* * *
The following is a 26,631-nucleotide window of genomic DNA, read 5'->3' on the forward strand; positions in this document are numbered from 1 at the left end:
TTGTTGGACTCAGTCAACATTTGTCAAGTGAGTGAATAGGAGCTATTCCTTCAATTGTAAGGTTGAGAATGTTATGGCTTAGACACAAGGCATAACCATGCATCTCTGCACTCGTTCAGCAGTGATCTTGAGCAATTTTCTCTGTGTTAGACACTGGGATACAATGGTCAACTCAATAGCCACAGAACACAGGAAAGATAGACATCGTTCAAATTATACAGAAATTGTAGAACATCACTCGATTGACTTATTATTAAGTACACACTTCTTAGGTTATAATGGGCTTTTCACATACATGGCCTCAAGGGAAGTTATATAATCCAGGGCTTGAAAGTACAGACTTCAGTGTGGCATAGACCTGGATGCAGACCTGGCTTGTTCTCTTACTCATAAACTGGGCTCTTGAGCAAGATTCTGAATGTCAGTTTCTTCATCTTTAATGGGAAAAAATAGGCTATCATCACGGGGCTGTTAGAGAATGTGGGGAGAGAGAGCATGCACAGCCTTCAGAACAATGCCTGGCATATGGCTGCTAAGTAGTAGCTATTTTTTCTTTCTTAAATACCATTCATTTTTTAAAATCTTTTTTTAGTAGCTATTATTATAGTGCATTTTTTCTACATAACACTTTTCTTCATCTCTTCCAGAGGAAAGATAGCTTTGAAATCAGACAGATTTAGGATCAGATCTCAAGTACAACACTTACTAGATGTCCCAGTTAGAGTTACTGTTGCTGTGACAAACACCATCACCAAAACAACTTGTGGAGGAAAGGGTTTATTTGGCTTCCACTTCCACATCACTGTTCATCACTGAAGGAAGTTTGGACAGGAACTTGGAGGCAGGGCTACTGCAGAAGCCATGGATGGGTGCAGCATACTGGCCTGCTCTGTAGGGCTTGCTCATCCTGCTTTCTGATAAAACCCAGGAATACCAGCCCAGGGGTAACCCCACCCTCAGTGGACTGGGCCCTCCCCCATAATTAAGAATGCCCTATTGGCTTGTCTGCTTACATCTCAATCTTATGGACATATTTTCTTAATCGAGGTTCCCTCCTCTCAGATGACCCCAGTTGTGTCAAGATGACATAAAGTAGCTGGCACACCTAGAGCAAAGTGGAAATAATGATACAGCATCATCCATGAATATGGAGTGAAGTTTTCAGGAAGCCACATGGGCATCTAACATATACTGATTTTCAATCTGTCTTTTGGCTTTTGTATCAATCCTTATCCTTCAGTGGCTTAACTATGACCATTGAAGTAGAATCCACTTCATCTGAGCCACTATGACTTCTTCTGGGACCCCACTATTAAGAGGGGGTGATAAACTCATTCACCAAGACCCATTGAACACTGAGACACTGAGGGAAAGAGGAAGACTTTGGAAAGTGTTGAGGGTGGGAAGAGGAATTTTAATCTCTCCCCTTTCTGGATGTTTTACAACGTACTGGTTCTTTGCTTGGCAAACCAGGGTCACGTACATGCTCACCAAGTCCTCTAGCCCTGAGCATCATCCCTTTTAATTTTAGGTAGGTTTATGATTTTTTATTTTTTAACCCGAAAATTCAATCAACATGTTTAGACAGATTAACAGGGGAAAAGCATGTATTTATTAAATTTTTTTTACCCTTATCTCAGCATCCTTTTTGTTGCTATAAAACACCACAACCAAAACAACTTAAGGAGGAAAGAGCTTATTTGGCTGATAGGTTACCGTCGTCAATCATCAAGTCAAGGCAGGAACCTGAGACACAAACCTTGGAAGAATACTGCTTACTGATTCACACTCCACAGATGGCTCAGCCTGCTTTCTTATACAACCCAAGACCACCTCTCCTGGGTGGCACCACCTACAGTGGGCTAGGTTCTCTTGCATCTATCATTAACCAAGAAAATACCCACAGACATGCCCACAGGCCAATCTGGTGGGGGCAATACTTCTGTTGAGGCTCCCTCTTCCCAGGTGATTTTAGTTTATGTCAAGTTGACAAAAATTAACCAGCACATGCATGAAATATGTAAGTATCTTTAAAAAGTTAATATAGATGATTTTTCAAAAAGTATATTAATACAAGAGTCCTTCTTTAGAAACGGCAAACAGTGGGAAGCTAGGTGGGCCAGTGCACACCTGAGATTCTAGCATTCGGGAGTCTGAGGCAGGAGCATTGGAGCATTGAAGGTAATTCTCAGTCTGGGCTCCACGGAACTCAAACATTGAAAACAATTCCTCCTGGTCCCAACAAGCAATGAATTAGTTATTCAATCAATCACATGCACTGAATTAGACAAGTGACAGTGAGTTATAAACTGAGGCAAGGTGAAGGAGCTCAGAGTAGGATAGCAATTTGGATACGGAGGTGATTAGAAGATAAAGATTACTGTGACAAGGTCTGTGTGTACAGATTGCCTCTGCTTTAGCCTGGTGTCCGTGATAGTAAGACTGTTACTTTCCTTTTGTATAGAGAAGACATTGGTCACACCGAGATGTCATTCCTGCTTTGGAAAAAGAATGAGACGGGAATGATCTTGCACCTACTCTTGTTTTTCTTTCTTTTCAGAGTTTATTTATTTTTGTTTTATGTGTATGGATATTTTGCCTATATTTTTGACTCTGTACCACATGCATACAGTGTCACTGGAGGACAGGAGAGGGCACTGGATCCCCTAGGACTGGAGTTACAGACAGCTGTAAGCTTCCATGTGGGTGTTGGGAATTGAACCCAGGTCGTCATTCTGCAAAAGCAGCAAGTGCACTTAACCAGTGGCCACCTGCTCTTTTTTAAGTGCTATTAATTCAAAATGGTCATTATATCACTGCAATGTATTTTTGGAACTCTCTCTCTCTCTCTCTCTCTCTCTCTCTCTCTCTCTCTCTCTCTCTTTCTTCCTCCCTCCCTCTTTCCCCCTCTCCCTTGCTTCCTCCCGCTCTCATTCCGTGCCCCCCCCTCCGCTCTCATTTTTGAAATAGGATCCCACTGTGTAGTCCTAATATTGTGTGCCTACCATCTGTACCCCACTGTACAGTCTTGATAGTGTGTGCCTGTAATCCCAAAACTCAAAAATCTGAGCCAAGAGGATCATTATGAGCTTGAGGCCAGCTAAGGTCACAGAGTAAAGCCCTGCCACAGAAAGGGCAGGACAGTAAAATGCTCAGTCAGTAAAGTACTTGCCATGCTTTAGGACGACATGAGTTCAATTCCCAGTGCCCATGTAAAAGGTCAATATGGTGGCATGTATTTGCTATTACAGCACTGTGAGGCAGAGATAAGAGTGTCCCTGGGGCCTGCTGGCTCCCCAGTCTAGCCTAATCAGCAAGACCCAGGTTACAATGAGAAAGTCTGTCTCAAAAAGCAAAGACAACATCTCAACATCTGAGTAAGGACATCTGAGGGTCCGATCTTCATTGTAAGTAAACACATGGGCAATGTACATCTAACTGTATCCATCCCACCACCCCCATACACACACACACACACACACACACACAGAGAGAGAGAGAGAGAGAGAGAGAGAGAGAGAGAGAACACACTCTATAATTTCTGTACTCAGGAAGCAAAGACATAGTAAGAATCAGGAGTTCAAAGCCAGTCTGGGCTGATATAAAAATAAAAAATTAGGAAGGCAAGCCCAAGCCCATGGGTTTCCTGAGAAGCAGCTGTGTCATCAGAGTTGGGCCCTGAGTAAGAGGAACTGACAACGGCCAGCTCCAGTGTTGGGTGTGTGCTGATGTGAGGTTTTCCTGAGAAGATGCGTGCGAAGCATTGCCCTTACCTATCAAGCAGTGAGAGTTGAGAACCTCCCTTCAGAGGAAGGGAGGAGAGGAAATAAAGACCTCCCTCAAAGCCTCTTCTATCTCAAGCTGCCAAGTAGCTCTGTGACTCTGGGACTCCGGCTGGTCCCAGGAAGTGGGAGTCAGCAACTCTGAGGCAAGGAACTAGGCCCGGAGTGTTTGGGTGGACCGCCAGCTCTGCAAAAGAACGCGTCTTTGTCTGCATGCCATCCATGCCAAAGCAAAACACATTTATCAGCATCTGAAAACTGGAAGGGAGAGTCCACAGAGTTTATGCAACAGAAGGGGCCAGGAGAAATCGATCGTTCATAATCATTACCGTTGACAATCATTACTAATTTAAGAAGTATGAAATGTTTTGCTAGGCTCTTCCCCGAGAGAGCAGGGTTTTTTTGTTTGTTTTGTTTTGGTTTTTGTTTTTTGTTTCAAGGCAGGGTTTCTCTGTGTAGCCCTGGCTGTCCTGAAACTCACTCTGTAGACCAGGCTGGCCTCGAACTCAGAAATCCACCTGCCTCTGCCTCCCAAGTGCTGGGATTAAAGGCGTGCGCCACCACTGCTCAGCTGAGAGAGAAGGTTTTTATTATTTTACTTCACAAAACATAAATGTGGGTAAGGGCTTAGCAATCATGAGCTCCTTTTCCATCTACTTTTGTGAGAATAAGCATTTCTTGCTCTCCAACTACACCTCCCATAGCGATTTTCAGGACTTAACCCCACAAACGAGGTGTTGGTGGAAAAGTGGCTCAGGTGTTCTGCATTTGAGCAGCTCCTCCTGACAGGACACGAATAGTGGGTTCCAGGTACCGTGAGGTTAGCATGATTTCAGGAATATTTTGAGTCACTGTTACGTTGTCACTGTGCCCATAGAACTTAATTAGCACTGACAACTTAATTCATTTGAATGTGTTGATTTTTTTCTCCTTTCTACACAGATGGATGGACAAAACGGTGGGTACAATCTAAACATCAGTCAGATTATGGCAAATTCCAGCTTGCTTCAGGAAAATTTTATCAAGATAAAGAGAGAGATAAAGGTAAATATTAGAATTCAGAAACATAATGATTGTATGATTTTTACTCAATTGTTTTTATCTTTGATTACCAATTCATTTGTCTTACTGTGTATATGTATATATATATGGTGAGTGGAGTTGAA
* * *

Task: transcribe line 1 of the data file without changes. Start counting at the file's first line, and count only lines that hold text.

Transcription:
The following is a 26,631-nucleotide window of genomic DNA, read 5'->3' on the forward strand; positions in this document are numbered from 1 at the left end: